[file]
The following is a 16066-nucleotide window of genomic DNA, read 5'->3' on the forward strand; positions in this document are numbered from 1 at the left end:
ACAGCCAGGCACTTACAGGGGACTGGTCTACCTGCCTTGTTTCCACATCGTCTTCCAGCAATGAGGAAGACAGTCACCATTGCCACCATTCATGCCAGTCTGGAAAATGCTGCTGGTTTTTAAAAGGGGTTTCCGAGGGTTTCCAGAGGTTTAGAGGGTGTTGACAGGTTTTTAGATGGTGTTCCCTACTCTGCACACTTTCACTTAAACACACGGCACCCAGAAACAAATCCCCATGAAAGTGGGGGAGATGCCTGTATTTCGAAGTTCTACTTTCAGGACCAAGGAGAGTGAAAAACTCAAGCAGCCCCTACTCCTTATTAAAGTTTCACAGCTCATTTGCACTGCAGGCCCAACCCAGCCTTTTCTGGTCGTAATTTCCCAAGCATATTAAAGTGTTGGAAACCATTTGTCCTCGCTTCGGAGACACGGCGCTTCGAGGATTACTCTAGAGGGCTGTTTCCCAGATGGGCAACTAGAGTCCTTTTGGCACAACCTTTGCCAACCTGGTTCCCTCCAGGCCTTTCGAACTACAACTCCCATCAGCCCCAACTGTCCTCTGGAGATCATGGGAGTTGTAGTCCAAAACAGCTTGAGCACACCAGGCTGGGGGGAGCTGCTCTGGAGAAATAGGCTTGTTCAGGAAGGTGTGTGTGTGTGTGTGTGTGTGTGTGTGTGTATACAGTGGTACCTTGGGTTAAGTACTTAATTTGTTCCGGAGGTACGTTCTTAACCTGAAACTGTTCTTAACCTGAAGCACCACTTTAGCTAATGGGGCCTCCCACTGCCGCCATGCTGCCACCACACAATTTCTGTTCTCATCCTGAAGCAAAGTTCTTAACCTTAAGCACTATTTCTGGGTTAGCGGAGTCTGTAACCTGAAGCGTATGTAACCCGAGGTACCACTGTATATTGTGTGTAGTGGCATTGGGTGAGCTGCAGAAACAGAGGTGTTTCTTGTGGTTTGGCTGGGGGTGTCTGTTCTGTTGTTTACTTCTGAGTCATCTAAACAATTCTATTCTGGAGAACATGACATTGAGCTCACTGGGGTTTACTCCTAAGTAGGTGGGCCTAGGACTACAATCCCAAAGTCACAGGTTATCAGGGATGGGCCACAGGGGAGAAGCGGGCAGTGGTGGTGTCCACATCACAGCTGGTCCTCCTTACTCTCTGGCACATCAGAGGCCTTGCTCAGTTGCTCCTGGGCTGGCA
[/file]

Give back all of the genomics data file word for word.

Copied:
The following is a 16066-nucleotide window of genomic DNA, read 5'->3' on the forward strand; positions in this document are numbered from 1 at the left end:
ACAGCCAGGCACTTACAGGGGACTGGTCTACCTGCCTTGTTTCCACATCGTCTTCCAGCAATGAGGAAGACAGTCACCATTGCCACCATTCATGCCAGTCTGGAAAATGCTGCTGGTTTTTAAAAGGGGTTTCCGAGGGTTTCCAGAGGTTTAGAGGGTGTTGACAGGTTTTTAGATGGTGTTCCCTACTCTGCACACTTTCACTTAAACACACGGCACCCAGAAACAAATCCCCATGAAAGTGGGGGAGATGCCTGTATTTCGAAGTTCTACTTTCAGGACCAAGGAGAGTGAAAAACTCAAGCAGCCCCTACTCCTTATTAAAGTTTCACAGCTCATTTGCACTGCAGGCCCAACCCAGCCTTTTCTGGTCGTAATTTCCCAAGCATATTAAAGTGTTGGAAACCATTTGTCCTCGCTTCGGAGACACGGCGCTTCGAGGATTACTCTAGAGGGCTGTTTCCCAGATGGGCAACTAGAGTCCTTTTGGCACAACCTTTGCCAACCTGGTTCCCTCCAGGCCTTTCGAACTACAACTCCCATCAGCCCCAACTGTCCTCTGGAGATCATGGGAGTTGTAGTCCAAAACAGCTTGAGCACACCAGGCTGGGGGGAGCTGCTCTGGAGAAATAGGCTTGTTCAGGAAGGTGTGTGTGTGTGTGTGTGTGTGTGTGTGTGTATACAGTGGTACCTTGGGTTAAGTACTTAATTTGTTCCGGAGGTACGTTCTTAACCTGAAACTGTTCTTAACCTGAAGCACCACTTTAGCTAATGGGGCCTCCCACTGCCGCCATGCTGCCACCACACAATTTCTGTTCTCATCCTGAAGCAAAGTTCTTAACCTTAAGCACTATTTCTGGGTTAGCGGAGTCTGTAACCTGAAGCGTATGTAACCCGAGGTACCACTGTATATTGTGTGTAGTGGCATTGGGTGAGCTGCAGAAACAGAGGTGTTTCTTGTGGTTTGGCTGGGGGTGTCTGTTCTGTTGTTTACTTCTGAGTCATCTAAACAATTCTATTCTGGAGAACATGACATTGAGCTCACTGGGGTTTACTCCTAAGTAGGTGGGCCTAGGACTACAATCCCAAAGTCACAGGTTATCAGGGATGGGCCACAGGGGAGAAGCGGGCAGTGGTGGTGTCCACATCACAGCTGGTCCTCCTTACTCTCTGGCACATCAGAGGCCTTGCTCAGTTGCTCCTGGGCTGGCA